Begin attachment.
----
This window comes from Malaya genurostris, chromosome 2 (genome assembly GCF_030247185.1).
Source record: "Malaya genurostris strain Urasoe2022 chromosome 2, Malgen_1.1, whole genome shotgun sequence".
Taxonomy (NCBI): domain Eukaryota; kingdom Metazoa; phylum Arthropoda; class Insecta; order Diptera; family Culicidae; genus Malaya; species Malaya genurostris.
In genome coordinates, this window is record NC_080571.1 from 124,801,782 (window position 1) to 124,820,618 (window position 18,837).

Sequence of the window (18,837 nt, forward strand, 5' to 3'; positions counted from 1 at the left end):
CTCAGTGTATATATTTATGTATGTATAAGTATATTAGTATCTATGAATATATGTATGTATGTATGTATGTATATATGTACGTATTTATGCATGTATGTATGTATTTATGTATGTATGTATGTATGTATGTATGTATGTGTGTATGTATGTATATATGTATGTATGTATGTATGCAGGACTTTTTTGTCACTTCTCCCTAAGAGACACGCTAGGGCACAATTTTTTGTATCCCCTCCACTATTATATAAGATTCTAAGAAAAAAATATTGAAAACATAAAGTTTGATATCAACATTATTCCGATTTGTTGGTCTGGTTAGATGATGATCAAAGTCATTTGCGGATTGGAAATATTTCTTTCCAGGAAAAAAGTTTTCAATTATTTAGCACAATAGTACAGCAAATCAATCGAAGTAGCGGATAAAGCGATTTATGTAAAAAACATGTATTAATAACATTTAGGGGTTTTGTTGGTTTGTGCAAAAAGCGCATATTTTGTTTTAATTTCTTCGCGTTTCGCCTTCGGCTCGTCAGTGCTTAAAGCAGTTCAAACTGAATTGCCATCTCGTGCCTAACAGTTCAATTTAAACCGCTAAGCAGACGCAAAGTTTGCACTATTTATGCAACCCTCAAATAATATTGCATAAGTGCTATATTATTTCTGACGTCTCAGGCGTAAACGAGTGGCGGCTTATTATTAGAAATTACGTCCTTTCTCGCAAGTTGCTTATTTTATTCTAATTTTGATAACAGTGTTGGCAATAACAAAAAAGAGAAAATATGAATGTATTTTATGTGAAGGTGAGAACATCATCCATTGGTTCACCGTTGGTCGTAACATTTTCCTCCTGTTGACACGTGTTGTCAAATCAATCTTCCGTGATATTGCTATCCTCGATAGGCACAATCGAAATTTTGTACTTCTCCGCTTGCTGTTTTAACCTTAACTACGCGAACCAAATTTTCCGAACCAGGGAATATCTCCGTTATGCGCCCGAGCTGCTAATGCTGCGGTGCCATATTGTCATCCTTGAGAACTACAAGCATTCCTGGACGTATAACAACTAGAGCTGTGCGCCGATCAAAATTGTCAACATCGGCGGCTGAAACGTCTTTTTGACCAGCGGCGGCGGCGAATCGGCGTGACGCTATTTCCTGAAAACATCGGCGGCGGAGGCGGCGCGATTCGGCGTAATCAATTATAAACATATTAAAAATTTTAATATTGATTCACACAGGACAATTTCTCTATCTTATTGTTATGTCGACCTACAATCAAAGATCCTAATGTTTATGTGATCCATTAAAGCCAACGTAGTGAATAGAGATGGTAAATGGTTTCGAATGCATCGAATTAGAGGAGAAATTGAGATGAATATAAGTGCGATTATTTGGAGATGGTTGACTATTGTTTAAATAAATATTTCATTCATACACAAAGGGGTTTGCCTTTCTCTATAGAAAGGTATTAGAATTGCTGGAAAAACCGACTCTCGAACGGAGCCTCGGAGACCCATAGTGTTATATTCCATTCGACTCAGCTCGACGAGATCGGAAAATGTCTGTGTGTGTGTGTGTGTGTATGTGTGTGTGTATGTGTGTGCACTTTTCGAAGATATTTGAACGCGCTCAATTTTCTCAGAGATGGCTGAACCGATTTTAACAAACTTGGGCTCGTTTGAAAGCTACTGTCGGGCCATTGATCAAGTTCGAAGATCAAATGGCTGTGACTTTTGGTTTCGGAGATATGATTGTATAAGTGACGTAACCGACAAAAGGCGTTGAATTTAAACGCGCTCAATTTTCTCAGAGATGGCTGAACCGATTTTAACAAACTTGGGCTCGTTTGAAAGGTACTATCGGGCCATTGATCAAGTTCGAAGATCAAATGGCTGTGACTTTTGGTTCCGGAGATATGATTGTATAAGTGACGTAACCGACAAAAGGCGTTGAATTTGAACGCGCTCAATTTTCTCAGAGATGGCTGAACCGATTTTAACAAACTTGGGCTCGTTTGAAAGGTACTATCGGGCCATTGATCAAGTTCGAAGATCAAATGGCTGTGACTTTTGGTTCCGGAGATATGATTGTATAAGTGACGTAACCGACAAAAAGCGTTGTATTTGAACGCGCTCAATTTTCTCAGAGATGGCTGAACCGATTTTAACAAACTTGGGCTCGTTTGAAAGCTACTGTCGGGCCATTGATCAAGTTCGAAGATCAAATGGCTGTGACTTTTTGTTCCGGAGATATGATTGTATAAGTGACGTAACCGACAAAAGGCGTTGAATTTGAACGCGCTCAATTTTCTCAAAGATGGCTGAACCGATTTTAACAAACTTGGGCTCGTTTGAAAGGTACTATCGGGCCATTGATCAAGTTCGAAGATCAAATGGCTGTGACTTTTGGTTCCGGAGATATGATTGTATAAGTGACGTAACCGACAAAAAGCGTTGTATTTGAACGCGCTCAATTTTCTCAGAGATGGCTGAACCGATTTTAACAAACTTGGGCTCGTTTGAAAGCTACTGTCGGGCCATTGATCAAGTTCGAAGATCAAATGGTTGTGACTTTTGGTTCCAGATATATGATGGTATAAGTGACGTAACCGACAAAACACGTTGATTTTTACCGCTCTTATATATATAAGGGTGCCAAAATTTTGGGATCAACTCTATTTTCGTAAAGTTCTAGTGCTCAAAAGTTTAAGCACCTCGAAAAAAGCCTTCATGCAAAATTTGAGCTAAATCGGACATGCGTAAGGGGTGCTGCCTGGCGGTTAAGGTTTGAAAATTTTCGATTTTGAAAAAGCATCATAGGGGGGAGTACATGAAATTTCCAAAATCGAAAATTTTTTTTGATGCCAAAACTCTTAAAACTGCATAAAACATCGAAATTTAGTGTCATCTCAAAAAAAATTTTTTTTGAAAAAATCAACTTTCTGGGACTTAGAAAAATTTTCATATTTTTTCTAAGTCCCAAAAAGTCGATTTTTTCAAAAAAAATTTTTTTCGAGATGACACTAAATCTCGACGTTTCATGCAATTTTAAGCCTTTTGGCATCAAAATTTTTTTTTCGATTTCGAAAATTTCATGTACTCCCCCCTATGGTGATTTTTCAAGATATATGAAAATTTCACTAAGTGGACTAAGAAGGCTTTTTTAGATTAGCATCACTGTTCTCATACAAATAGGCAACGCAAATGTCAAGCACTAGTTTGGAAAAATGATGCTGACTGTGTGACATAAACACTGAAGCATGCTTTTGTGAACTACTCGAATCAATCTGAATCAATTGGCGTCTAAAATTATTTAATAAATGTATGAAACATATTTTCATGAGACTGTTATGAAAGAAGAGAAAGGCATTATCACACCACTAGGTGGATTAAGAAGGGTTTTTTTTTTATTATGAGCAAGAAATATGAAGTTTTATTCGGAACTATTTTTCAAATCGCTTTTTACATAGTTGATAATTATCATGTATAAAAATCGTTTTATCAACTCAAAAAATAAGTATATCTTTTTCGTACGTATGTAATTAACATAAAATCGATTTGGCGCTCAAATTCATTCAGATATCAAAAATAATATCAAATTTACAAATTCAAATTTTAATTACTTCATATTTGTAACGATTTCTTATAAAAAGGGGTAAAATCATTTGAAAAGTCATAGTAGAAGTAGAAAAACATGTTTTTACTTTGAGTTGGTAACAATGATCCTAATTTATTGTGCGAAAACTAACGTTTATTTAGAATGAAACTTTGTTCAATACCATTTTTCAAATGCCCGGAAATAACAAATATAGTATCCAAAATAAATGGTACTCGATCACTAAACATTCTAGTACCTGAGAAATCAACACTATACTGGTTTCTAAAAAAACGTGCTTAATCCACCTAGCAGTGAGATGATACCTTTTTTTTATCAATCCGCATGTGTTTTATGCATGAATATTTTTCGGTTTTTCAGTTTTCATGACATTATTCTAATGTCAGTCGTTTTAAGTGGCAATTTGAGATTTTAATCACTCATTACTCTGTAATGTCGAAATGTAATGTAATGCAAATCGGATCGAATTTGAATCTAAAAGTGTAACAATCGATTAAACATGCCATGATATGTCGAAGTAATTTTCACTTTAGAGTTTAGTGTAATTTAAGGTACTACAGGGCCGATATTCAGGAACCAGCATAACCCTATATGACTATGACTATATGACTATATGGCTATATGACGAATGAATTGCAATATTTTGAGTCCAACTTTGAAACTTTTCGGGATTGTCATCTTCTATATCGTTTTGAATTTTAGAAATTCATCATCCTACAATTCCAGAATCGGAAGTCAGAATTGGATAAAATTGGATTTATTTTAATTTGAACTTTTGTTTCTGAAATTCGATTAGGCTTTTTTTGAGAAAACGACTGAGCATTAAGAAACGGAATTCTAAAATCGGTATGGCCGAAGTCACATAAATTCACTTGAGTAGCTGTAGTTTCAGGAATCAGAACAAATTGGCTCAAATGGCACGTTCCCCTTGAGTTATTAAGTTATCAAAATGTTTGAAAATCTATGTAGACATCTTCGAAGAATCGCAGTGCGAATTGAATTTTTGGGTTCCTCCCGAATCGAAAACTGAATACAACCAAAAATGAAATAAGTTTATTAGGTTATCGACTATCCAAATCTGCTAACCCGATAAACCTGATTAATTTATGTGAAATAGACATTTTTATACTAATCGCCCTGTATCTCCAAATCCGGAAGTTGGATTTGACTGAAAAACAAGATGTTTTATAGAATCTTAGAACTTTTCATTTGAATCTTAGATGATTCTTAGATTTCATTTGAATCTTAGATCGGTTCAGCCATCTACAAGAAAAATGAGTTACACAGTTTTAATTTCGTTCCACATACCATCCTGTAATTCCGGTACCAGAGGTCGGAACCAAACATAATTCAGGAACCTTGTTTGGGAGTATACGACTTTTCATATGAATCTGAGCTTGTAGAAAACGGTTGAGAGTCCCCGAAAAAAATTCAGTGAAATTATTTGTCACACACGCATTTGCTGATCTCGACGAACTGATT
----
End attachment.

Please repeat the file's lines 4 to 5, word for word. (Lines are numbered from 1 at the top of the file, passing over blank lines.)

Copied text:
In genome coordinates, this window is record NC_080571.1 from 124,801,782 (window position 1) to 124,820,618 (window position 18,837).

Sequence of the window (18,837 nt, forward strand, 5' to 3'; positions counted from 1 at the left end):